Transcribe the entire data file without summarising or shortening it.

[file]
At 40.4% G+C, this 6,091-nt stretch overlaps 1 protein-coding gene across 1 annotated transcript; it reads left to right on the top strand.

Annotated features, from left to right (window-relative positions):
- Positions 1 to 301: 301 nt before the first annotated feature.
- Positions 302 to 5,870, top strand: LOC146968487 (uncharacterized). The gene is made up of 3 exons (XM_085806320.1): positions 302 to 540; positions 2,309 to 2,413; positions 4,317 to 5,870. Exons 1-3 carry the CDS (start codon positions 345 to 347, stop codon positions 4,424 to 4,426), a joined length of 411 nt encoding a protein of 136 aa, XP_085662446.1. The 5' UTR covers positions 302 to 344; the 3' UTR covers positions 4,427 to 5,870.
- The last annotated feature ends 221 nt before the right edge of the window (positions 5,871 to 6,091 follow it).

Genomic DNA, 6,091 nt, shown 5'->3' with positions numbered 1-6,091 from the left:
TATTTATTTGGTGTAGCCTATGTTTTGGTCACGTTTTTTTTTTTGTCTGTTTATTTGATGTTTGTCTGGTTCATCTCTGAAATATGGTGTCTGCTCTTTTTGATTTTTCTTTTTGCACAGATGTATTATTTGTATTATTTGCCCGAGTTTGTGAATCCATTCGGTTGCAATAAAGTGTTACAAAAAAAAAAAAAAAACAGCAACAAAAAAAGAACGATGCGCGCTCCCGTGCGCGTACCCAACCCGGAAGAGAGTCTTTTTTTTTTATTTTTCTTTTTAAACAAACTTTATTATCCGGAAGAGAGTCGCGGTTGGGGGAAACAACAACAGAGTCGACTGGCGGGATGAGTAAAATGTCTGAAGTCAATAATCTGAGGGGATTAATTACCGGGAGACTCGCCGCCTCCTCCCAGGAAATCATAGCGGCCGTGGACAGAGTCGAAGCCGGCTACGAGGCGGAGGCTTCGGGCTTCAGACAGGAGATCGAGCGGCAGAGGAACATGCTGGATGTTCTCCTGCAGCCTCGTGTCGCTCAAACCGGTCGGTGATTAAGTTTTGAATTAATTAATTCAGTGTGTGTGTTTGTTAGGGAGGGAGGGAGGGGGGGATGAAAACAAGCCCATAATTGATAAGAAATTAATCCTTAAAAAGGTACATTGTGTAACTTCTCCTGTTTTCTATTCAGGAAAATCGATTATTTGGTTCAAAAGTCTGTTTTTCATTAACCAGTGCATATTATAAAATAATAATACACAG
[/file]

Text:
At 40.4% G+C, this 6,091-nt stretch overlaps 1 protein-coding gene across 1 annotated transcript; it reads left to right on the top strand.

Annotated features, from left to right (window-relative positions):
- Positions 1 to 301: 301 nt before the first annotated feature.
- Positions 302 to 5,870, top strand: LOC146968487 (uncharacterized). The gene is made up of 3 exons (XM_085806320.1): positions 302 to 540; positions 2,309 to 2,413; positions 4,317 to 5,870. Exons 1-3 carry the CDS (start codon positions 345 to 347, stop codon positions 4,424 to 4,426), a joined length of 411 nt encoding a protein of 136 aa, XP_085662446.1. The 5' UTR covers positions 302 to 344; the 3' UTR covers positions 4,427 to 5,870.
- The last annotated feature ends 221 nt before the right edge of the window (positions 5,871 to 6,091 follow it).

Genomic DNA, 6,091 nt, shown 5'->3' with positions numbered 1-6,091 from the left:
TATTTATTTGGTGTAGCCTATGTTTTGGTCACGTTTTTTTTTTTGTCTGTTTATTTGATGTTTGTCTGGTTCATCTCTGAAATATGGTGTCTGCTCTTTTTGATTTTTCTTTTTGCACAGATGTATTATTTGTATTATTTGCCCGAGTTTGTGAATCCATTCGGTTGCAATAAAGTGTTACAAAAAAAAAAAAAAAACAGCAACAAAAAAAGAACGATGCGCGCTCCCGTGCGCGTACCCAACCCGGAAGAGAGTCTTTTTTTTTTATTTTTCTTTTTAAACAAACTTTATTATCCGGAAGAGAGTCGCGGTTGGGGGAAACAACAACAGAGTCGACTGGCGGGATGAGTAAAATGTCTGAAGTCAATAATCTGAGGGGATTAATTACCGGGAGACTCGCCGCCTCCTCCCAGGAAATCATAGCGGCCGTGGACAGAGTCGAAGCCGGCTACGAGGCGGAGGCTTCGGGCTTCAGACAGGAGATCGAGCGGCAGAGGAACATGCTGGATGTTCTCCTGCAGCCTCGTGTCGCTCAAACCGGTCGGTGATTAAGTTTTGAATTAATTAATTCAGTGTGTGTGTTTGTTAGGGAGGGAGGGAGGGGGGGATGAAAACAAGCCCATAATTGATAAGAAATTAATCCTTAAAAAGGTACATTGTGTAACTTCTCCTGTTTTCTATTCAGGAAAATCGATTATTTGGTTCAAAAGTCTGTTTTTCATTAACCAGTGCATATTATAAAATAATAATACACAG